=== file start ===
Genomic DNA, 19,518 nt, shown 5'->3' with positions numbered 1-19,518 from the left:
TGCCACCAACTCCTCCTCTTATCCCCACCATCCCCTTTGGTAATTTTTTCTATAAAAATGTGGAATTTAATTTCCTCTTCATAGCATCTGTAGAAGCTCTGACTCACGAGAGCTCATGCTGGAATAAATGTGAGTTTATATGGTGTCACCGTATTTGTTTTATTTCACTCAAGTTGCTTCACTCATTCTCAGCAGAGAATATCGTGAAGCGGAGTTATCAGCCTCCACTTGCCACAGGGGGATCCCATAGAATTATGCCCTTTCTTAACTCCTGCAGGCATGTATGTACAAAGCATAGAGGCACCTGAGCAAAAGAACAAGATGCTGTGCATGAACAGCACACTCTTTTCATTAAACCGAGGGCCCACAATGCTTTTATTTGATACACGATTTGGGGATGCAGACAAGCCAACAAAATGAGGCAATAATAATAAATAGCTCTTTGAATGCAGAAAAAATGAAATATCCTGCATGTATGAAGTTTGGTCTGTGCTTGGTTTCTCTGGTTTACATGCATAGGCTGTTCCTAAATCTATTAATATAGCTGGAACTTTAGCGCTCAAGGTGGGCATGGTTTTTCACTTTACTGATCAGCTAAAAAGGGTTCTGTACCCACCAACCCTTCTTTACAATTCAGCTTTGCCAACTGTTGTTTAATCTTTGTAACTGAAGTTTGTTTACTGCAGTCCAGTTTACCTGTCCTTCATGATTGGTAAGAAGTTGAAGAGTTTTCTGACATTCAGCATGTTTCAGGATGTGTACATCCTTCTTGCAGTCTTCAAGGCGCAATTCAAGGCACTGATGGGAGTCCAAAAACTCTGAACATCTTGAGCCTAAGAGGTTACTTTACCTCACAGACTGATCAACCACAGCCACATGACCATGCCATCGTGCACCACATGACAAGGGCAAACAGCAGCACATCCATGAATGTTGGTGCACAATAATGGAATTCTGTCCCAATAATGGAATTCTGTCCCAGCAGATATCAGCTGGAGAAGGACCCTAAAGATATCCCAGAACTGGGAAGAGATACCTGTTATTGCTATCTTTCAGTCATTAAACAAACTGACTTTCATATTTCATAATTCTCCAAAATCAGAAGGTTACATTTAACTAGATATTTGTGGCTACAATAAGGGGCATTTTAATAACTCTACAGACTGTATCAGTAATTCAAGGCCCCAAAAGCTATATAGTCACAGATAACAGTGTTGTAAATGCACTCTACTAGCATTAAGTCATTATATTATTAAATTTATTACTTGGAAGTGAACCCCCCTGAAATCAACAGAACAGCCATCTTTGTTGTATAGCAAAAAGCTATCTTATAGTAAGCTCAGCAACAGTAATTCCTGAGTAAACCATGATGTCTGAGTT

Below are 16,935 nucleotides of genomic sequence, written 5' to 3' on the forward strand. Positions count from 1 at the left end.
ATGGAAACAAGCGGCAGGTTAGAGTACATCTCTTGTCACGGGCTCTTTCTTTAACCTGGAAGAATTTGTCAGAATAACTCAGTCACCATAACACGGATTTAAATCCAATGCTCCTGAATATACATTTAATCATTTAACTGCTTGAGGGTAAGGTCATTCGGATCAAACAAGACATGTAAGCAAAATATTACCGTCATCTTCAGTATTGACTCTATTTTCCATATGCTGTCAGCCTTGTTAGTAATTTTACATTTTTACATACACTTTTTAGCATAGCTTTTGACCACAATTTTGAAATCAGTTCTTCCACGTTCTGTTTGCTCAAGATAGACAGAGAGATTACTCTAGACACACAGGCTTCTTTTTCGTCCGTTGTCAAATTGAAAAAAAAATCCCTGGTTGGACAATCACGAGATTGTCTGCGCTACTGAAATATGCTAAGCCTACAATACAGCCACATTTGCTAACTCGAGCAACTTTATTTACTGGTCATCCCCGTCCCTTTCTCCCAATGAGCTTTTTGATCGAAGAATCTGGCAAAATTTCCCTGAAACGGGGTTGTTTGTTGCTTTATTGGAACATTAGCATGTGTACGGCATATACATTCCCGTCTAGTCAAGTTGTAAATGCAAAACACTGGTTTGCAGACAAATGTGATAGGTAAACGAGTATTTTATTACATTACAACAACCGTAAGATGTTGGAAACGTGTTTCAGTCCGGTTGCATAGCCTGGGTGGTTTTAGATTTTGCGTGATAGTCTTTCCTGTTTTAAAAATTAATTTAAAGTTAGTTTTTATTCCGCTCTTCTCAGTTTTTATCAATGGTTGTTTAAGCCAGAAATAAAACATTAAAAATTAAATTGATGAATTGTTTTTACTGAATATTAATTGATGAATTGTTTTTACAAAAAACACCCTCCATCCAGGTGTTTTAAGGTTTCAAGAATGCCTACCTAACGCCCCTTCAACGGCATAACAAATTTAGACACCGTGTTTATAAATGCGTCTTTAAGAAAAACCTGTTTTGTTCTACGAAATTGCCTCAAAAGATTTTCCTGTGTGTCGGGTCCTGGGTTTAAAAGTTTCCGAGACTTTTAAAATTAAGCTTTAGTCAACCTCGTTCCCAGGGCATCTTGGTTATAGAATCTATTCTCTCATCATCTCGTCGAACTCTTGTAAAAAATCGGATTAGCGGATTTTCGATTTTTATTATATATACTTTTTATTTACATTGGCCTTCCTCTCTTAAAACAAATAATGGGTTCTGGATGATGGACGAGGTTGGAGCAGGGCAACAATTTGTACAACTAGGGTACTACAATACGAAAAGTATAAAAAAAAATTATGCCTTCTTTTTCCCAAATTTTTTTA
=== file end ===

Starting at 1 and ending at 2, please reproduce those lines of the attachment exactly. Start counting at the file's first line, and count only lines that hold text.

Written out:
Genomic DNA, 19,518 nt, shown 5'->3' with positions numbered 1-19,518 from the left:
TGCCACCAACTCCTCCTCTTATCCCCACCATCCCCTTTGGTAATTTTTTCTATAAAAATGTGGAATTTAATTTCCTCTTCATAGCATCTGTAGAAGCTCTGACTCACGAGAGCTCATGCTGGAATAAATGTGAGTTTATATGGTGTCACCGTATTTGTTTTATTTCACTCAAGTTGCTTCACTCATTCTCAGCAGAGAATATCGTGAAGCGGAGTTATCAGCCTCCACTTGCCACAGGGGGATCCCATAGAATTATGCCCTTTCTTAACTCCTGCAGGCATGTATGTACAAAGCATAGAGGCACCTGAGCAAAAGAACAAGATGCTGTGCATGAACAGCACACTCTTTTCATTAAACCGAGGGCCCACAATGCTTTTATTTGATACACGATTTGGGGATGCAGACAAGCCAACAAAATGAGGCAATAATAATAAATAGCTCTTTGAATGCAGAAAAAATGAAATATCCTGCATGTATGAAGTTTGGTCTGTGCTTGGTTTCTCTGGTTTACATGCATAGGCTGTTCCTAAATCTATTAATATAGCTGGAACTTTAGCGCTCAAGGTGGGCATGGTTTTTCACTTTACTGATCAGCTAAAAAGGGTTCTGTACCCACCAACCCTTCTTTACAATTCAGCTTTGCCAACTGTTGTTTAATCTTTGTAACTGAAGTTTGTTTACTGCAGTCCAGTTTACCTGTCCTTCATGATTGGTAAGAAGTTGAAGAGTTTTCTGACATTCAGCATGTTTCAGGATGTGTACATCCTTCTTGCAGTCTTCAAGGCGCAATTCAAGGCACTGATGGGAGTCCAAAAACTCTGAACATCTTGAGCCTAAGAGGTTACTTTACCTCACAGACTGATCAACCACAGCCACATGACCATGCCATCGTGCACCACATGACAAGGGCAAACAGCAGCACATCCATGAATGTTGGTGCACAATAATGGAATTCTGTCCCAATAATGGAATTCTGTCCCAGCAGATATCAGCTGGAGAAGGACCCTAAAGATATCCCAGAACTGGGAAGAGATACCTGTTATTGCTATCTTTCAGTCATTAAACAAACTGACTTTCATATTTCATAATTCTCCAAAATCAGAAGGTTACATTTAACTAGATATTTGTGGCTACAATAAGGGGCATTTTAATAACTCTACAGACTGTATCAGTAATTCAAGGCCCCAAAAGCTATATAGTCACAGATAACAGTGTTGTAAATGCACTCTACTAGCATTAAGTCATTATATTATTAAATTTATTACTTGGAAGTGAACCCCCCTGAAATCAACAGAACAGCCATCTTTGTTGTATAGCAAAAAGCTATCTTATAGTAAGCTCAGCAACAGTAATTCCTGAGTAAACCATGATGTCTGAGTT